Microsoft and Red Hat Team Up to Offer OpenShift on Azure

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Microsoft and Red Hat have announced their collaboration in offering the first jointly managed OpenShift on Azure, the former’s public cloud. At the Red Hat Summit that opened on Tuesday, the teamup will allow enterprise developers to run container-based applications across on-premises and public clouds.

Red Hat OpenShift, the company’s Kubernetes container application platform, has been identified as the industry’s most comprehensive solution. With its availability on Azure, container management will become easier since it will be a fully managed service by Microsoft and Red Hat.

So, how does container application platform works? Runtime components, such as files, environment variables, and libraries needed in executing an application, are distributed into so-called containers. They use fewer resources since app containers can share with the host’s operating system in order to run, unlike virtual machines that have their own OS.

Red Hat president Paul Cormier pointed out that several organizations often have a mixture of on-premises and public cloud footprint for their IT operations. Its partnership with Microsoft gives customers the opportunity to tap into an innovative hybrid cloud platform without making major adjustments in their existing operations.

During the summit, Burr Sutter of Red Hat demonstrated how users can load-balance across a hybrid cloud comprised of an on-site rack, Azure in Texas, and Amazon Web Services in Ohio. He showed that the task could be done automatically and in real time using Kubernetes.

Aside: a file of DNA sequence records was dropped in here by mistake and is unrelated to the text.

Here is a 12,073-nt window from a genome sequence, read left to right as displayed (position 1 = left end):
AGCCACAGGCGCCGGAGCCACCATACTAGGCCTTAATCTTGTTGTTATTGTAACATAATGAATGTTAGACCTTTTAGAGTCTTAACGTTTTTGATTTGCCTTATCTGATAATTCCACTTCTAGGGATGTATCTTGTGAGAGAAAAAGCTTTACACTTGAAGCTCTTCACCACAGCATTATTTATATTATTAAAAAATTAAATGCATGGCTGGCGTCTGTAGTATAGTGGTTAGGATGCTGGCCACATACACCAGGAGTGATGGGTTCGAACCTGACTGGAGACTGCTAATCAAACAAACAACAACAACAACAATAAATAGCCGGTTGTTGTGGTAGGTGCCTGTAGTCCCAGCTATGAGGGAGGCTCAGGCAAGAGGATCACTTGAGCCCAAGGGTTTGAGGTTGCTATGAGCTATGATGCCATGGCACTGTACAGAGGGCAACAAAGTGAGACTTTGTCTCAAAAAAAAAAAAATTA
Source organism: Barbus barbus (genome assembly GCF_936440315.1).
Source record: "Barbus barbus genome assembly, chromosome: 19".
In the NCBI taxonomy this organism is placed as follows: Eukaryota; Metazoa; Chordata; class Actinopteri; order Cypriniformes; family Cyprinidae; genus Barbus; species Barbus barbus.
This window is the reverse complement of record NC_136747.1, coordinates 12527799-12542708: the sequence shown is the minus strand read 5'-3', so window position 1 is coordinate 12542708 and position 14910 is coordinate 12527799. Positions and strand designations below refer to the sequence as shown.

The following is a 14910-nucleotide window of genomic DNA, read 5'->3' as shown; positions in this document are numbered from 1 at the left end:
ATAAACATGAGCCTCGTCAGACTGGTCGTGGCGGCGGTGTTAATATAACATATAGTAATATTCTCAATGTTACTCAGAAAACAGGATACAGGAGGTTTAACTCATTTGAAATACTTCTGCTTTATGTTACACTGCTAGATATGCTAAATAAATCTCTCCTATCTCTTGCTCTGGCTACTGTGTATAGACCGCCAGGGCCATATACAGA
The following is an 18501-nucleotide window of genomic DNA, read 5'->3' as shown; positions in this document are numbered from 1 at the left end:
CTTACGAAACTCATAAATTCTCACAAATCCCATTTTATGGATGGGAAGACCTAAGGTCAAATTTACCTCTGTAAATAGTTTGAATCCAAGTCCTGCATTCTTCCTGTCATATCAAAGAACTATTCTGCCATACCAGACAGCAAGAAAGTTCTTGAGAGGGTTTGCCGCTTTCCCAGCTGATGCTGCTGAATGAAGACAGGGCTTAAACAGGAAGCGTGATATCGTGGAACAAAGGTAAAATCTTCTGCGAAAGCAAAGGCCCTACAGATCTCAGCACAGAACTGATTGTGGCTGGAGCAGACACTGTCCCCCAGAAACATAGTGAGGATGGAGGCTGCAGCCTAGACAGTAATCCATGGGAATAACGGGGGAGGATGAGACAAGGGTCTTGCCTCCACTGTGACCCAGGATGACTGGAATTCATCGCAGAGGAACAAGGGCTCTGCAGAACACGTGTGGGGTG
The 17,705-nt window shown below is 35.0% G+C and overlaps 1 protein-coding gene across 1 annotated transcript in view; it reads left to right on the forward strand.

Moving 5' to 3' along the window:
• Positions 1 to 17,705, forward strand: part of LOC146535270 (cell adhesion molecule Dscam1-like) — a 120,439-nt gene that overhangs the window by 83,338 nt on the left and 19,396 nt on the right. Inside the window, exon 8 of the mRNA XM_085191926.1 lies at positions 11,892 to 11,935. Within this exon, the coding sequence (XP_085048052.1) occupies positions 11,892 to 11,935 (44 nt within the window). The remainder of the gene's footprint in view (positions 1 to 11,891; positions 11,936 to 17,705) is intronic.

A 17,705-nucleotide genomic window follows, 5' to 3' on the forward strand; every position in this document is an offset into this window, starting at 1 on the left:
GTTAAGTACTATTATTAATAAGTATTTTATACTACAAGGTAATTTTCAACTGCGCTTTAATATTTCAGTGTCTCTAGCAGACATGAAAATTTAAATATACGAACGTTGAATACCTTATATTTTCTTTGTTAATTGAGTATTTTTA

As more companies turn to containerized applications as part of the digital transformation, the demand for managed services around containers is also increasing, observed Red Hat vice president Mike Ferris. Red Hat OpenShift on Azure gives enterprises the flexibility to move workloads around and across on- and off-premises, such as the public cloud. Moreover, OpenShift customers no longer need to manage Kubernetes themselves – a strategy that Microsoft has been nudging on.

Other advantages of the collaboration to developers include faster connections with enhanced security under hybrid networking, and access to managed services like Azure Cosmos DB, Azure Machine Learning, and Azure SQL DB. Thanks to available extensive technology platforms, OpenShift customers can now build cloud-native apps and update existing ones. There will be an overarching support for containerized applications, operating systems, infrastructure, and orchestrator.

“Microsoft and Red Hat are aligned in our vision to deliver simplicity, choice, and flexibility to enterprise developers building cloud-native applications,” said Scott Guthrie, Microsoft’s executive vice president for cloud and enterprise. “Today, we’re combining both companies’ leadership in Kubernetes, hybrid cloud, and enterprise operating systems to simplify the complex process of container management, with an industry-first solution on Azure.”

The rollout of the collaboration will happen in two phases, with support for the OpenShift Container Platform and Red Hat Enterprise Linux on Azure. Meanwhile, the jointly developed and managed Red Hat OpenShift on Azure is slated for preview in the coming months.

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